A common characteristic of most investors and traders is to always be on the lookout for patterns and connections between various asset classes.  Whenever one correlated asset confirms the move in another it adds a layer of confidence to an investor’s thesis.  One long-held example is the Dow Transports as a leading or coincident indicator for the broader market.  For decades now, many investors have followed the transports for confirmation of the broader market moves.  If the transports — which move all of the physical goods in the economy — rally, it suggests that the broader market will be strong, while periods when the transports start to roll over are read as a signal that there’s an underlying weakness in the economy.

As the US economy has become more service and digital-oriented in nature, there has been a valid argument made that the transports have lost some of their importance as an indicator of the broader economy.  Along these lines, we have suggested that rather than transports, semiconductors may represent this century’s ‘transports’ as they are a part of just about everything in this digital age.  Whether you agree with this or not isn’t important, but the important takeaway is that just because two asset classes have been highly correlated in the past doesn’t mean that they will remain that way in the future.  It’s one thing to recognize a correlation between two asset classes, but it’s much more important to understand why they are correlated and be on the lookout for factors that may change the status quo in the future.

One example of a radical change in a relationship between two asset classes is the interaction between the relative strength of growth and value stocks versus the slope of the yield curve.  From 2002 through 2011, the two were closely correlated. As the curve flattened in the early part of this century, growth stocks underperformed value by a wide margin (falling blue line).  Then in mid-2007, as the curve steepened and came out from inverted territory, growth stocks started to rip higher relative to value.  Beginning in 2009, though, the curve stopped steepening and the relative strength of growth relative to value stalled out.  The two series were so closely joined at the hip during this ten-year stretch that the correlation coefficient between the two was +0.82, which is indicative of two series moving in lockstep with each other.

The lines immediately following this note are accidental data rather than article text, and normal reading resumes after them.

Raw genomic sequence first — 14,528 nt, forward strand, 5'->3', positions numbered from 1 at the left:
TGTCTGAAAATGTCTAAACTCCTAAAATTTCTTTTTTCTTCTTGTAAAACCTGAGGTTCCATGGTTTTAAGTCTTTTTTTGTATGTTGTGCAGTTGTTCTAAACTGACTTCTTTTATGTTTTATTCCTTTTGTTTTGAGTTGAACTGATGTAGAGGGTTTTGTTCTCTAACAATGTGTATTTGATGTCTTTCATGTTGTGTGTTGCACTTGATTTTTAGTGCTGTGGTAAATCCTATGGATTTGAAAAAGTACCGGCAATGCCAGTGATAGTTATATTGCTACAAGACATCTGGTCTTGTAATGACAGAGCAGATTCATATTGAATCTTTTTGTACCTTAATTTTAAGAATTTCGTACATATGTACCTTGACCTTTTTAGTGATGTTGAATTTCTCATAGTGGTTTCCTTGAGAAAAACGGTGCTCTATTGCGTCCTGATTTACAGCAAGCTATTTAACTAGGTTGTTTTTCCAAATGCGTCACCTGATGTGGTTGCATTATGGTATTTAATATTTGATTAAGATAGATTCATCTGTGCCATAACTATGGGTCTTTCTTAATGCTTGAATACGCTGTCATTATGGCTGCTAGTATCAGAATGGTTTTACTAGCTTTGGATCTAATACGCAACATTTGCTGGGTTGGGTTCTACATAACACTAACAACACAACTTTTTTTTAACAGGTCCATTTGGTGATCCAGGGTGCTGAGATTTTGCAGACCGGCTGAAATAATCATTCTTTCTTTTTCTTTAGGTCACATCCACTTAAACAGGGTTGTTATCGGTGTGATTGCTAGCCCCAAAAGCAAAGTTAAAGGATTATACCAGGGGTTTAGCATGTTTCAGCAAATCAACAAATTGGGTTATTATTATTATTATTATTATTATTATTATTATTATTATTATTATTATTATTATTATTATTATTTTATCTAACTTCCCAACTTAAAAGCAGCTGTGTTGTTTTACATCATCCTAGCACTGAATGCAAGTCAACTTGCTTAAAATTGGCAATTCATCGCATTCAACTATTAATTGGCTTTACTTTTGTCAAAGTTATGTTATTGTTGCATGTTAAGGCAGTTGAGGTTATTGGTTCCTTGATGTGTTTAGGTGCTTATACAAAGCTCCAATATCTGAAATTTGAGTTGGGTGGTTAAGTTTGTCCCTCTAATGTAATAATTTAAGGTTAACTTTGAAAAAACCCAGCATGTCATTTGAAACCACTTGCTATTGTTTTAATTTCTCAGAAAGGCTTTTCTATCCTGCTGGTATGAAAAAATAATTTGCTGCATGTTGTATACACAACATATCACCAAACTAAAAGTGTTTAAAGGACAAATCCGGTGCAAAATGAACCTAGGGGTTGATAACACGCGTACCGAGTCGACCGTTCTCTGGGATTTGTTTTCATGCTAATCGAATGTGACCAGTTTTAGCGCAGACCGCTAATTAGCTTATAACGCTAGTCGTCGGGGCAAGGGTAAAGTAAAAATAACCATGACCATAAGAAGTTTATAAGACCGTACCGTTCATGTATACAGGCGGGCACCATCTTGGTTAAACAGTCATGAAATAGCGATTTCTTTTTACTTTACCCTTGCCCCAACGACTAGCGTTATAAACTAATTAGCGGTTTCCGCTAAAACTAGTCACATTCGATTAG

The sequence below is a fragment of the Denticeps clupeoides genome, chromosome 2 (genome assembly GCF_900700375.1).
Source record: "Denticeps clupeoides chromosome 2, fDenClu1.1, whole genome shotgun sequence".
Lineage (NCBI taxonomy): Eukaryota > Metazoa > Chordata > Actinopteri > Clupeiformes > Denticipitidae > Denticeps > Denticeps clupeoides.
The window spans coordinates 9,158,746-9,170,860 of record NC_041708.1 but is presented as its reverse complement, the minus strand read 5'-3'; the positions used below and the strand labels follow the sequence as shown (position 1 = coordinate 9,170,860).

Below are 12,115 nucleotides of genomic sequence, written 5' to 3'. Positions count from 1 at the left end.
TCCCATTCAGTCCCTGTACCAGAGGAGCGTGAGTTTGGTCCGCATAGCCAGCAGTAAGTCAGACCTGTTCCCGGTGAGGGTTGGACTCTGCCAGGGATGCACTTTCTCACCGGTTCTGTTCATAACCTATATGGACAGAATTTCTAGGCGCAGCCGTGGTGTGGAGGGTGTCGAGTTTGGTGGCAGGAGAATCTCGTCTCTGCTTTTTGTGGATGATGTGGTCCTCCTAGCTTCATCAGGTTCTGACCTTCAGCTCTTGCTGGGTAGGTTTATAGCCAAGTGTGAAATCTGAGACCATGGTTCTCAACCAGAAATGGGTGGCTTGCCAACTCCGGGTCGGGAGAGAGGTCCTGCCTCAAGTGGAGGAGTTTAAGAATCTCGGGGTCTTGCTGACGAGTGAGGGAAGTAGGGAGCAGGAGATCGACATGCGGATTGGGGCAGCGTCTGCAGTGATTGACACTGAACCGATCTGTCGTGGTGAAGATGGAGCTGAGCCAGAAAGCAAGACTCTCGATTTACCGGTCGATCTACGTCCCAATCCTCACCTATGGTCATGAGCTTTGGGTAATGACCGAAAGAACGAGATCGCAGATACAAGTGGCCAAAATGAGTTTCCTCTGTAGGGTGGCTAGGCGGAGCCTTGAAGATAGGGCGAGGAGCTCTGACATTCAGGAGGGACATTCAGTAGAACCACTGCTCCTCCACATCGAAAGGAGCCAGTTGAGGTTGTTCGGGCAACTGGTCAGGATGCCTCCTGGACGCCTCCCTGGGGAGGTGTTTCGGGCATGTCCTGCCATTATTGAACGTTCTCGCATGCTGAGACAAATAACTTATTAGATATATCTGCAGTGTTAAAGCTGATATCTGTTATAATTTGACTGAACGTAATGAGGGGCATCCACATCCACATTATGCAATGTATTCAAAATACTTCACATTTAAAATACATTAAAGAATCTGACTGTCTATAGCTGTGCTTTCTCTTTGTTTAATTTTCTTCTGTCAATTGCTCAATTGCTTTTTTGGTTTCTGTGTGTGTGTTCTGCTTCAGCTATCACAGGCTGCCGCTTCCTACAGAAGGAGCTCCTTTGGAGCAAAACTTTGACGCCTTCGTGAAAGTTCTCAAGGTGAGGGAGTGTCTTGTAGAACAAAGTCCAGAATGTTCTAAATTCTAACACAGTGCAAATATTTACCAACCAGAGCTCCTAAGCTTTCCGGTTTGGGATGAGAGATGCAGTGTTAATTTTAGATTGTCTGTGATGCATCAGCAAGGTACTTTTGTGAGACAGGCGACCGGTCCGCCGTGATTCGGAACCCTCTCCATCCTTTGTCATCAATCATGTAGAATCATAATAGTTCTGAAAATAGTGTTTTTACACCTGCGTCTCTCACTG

If the paths of the yield curve and the relative strength of growth versus value couldn’t be separated from 2002 through 2011, the relationship soured in 2012 when the two came down with a case of the ten-year itch.  At that point, they couldn’t separate fast enough. The chart below shows the same two series from the start of 2012 through the present.  Now, when one goes up the other goes down and vice versa, as the paths are nearly exact opposites.  In fact, in the nearly eight years since 2012, the correlation between the two is -0.90.

In the chart below we have shown the two series over the entire time period spanning 2002 through 2019.  The non-shaded area represents the period covered in the first chart, while the shaded area covers the second period.  Right around the time where the shaded period starts is when the positive correlation turned on a dime, and beginning in 2013 when the curve started to flatten, investors who were still hanging on to the idea that a flatter yield curve was a green light for value stocks, saw what turned out to be an extended period of misery relative to the performance of growth stocks. In the words of Intel Founder Andy Grove, “Adapt or Die.” Start a two-week free trial to Bespoke Institutional to access our interactive Chart Scanner and much more.

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